A meal at this luxurious restaurant — named after Felix M. Bieger, a 60-year veteran of The Peninsula Hotels and three-time general manager of this Peninsula — is a feast for the senses. Located on the swanky hotel's 28th floor, the restaurant offers great visuals both inside and out. When Felix first opened its doors in 1994 as part of the Peninsula’s Tower extension, it was the first rooftop restaurant in Kowloon and the first restaurant in Asia designed by Philippe Starck. The space is ultra-contemporary and a bit surreal (the restaurant boasts two zinc and aluminum cylinder-shaped areas known as “snails” created around spiral staircases, one containing The Wine Bar and The Balcony, the other holding The American Bar and The Crazy Box, a discothèque). The floor-to-ceiling windows, meanwhile, offer stunning views of the city. Chef Yoshiharu Kaji’s modern European à la carte and set menus change regularly, but signature dishes include grilled Japanese A5 beef tenderloin with green pepper sauce, pickled red onion, marinated lycium, and deep-fried potato; pan-seared duck liver and mousse with warm potato cream soup, potato cereal, and onion jam; and grilled red tuna with braised bell pepper and tomato, caramelized pineapple, and soy vinaigrette.
#4 Lung King Heen at the Four Seasons (Hong Kong)
The first Chinese restaurant anywhere to be awarded three Michelin stars, this opulent Cantonese restaurant is perched on the fourth floor of the Four Seasons Hotel, overlooking Victoria Harbor (Lung King Heen means "view of the dragon"). In the 128-seat dining room, furnished with Chinese antiques and a hand-embroidered seven-foot-high silk and glass screen, executive chef Chan Yan Tak offers a tasting menu that includes appetizers of crispy suckling pig, barbecued pork with honey, and roast goose with plum sauce; mains like wok-fried Australian beef tenderloin with spring onion, garlic, and black pepper; and such desserts as sweetened red bean cream with lily bulbs. Signature dishes from the à la carte menu include baked whole abalone puff with diced chicken, and steamed star garoupa fillet with ginger and spring onions, served in a bamboo basket.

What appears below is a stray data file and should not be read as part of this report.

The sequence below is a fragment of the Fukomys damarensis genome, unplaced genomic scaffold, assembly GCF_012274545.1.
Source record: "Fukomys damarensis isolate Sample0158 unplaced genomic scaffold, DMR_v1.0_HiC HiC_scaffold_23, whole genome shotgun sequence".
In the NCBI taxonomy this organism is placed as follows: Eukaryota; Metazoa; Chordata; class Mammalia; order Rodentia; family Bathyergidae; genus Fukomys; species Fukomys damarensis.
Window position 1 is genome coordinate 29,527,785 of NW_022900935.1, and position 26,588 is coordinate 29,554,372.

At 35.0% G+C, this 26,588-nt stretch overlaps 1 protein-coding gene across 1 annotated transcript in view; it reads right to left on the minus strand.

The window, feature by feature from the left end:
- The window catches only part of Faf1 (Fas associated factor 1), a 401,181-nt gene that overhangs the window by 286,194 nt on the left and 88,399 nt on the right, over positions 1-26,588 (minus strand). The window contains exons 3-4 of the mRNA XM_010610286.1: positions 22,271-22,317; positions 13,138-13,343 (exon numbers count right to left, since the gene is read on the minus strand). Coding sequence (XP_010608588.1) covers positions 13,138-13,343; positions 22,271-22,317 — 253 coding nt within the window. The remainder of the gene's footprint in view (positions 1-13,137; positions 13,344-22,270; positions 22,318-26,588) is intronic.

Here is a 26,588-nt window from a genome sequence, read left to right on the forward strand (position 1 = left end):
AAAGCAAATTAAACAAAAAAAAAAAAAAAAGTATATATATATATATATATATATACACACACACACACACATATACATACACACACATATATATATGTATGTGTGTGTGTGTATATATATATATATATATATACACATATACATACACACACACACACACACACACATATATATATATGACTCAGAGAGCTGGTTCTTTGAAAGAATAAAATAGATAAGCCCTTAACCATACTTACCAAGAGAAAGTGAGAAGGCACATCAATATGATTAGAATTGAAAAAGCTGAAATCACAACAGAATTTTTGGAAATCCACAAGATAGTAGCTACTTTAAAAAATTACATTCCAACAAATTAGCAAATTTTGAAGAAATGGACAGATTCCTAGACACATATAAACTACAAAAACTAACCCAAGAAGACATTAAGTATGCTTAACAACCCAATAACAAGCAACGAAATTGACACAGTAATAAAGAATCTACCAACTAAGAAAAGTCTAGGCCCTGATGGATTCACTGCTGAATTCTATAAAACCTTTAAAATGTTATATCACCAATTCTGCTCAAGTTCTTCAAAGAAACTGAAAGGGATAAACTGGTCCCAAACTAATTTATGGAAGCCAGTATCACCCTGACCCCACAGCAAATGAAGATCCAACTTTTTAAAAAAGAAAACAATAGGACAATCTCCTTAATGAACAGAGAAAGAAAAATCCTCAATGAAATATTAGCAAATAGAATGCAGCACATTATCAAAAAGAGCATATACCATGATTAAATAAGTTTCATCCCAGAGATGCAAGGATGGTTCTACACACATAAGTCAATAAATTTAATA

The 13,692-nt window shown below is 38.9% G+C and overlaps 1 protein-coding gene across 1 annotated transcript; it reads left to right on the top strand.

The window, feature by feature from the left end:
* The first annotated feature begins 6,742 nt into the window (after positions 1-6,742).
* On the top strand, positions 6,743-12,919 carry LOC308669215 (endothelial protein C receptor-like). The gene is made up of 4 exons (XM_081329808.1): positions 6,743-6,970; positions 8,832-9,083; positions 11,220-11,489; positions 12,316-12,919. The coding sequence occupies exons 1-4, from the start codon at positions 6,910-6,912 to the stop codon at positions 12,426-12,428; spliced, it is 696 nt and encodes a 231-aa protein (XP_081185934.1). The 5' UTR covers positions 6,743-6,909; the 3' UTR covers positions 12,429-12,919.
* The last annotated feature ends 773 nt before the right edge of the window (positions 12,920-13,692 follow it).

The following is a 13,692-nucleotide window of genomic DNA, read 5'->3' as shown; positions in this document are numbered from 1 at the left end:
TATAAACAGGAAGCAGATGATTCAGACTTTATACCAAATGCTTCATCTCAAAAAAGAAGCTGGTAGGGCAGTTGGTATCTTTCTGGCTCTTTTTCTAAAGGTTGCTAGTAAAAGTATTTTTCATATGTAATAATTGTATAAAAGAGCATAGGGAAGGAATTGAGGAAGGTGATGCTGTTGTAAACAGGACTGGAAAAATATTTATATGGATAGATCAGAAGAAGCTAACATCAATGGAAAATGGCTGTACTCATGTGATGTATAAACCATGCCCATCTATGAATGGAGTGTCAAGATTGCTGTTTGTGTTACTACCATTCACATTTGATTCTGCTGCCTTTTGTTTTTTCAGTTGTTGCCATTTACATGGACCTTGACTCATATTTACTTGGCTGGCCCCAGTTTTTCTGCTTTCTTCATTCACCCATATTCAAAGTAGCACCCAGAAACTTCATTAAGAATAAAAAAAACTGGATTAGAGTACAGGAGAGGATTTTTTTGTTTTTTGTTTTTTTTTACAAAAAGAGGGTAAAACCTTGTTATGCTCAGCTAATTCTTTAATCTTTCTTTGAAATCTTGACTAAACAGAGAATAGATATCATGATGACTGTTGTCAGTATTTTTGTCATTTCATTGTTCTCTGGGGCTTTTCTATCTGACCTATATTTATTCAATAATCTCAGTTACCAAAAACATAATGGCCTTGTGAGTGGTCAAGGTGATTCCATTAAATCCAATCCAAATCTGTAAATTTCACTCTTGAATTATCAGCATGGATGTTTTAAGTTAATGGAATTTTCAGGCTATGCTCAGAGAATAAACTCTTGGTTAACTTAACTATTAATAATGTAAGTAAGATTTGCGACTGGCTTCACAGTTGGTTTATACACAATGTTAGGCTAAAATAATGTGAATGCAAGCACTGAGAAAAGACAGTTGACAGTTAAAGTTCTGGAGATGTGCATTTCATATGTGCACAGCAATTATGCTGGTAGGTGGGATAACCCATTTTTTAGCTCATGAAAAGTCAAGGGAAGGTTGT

#3 Square One at Park Hyatt Saigon (Ho Chi Minh City, Vietnam)
Square One offers a combination of Vietnamese and Western fare prepared by a team of chefs who put on a show for diners from open kitchens visible from five different dining areas. There is also an outdoor terrace and a floor-to-ceiling wine case displaying 1,500 bottles. Diners can order a round of Western-inspired appetizers like lobster bisque with lobster tortellini and seared scallop, or Vietnamese starters like sweet and sour seafood soup. As a main course, guests choose between different cuts of Omaha grain-fed U.S. prime beef, or the classic Vietnamese soup phở with Wagyu beef.
#2 Huang Ting at The Peninsula Hotel Beijing (Beijing)
Huang Ting offers gourmet Cantonese cuisine and an interior that recreates a traditional hutong home, decorated with a collection of Chinese antiques that date back to the Qing Dynasty. In addition to the main dining room, there are private dining areas, a tea room, and small dining alcoves shielded by ivory silk curtains. Signature dishes on the menu include grilled sliced prime beef rib with onions in gravy; braised superior bird’s nest egg white in hairy crab roe sauce; and sautéed sliced pork neck with smoked bean curd in spicy sauce. The restaurant also features an extensive dim sum menu with dishes including fried five-spice taro dumplings; baked barbecued pork puffs with sesame; and crystal shrimp dumplings with bamboo shoots.
#1 Caprice Four Seasons Hotel Hong Kong (Hong Kong)
The first Hong Kong French restaurant to garner three Michelin stars, this elegant dining room in the city's Four Seasons Hotel represents the best in contemporary Gallic cooking. Chef Fabrice Vulin uses both local and imported ingredients to fashion presentations of considerable refinement, from such savory dishes as roasted Brittany lobster with crispy claws, lobster bisque, and seasonal vegetables to opulent desserts along the lines of chocolate and kumquat crèmeux with Moka-Sidamo coffee, crispy amaranth, and kumquat sorbet. The wine list, especially strong in Bordeaux and Burgundy, is one of the best in Asia, and the cheese selection contains treasures seldom found in this part of the world.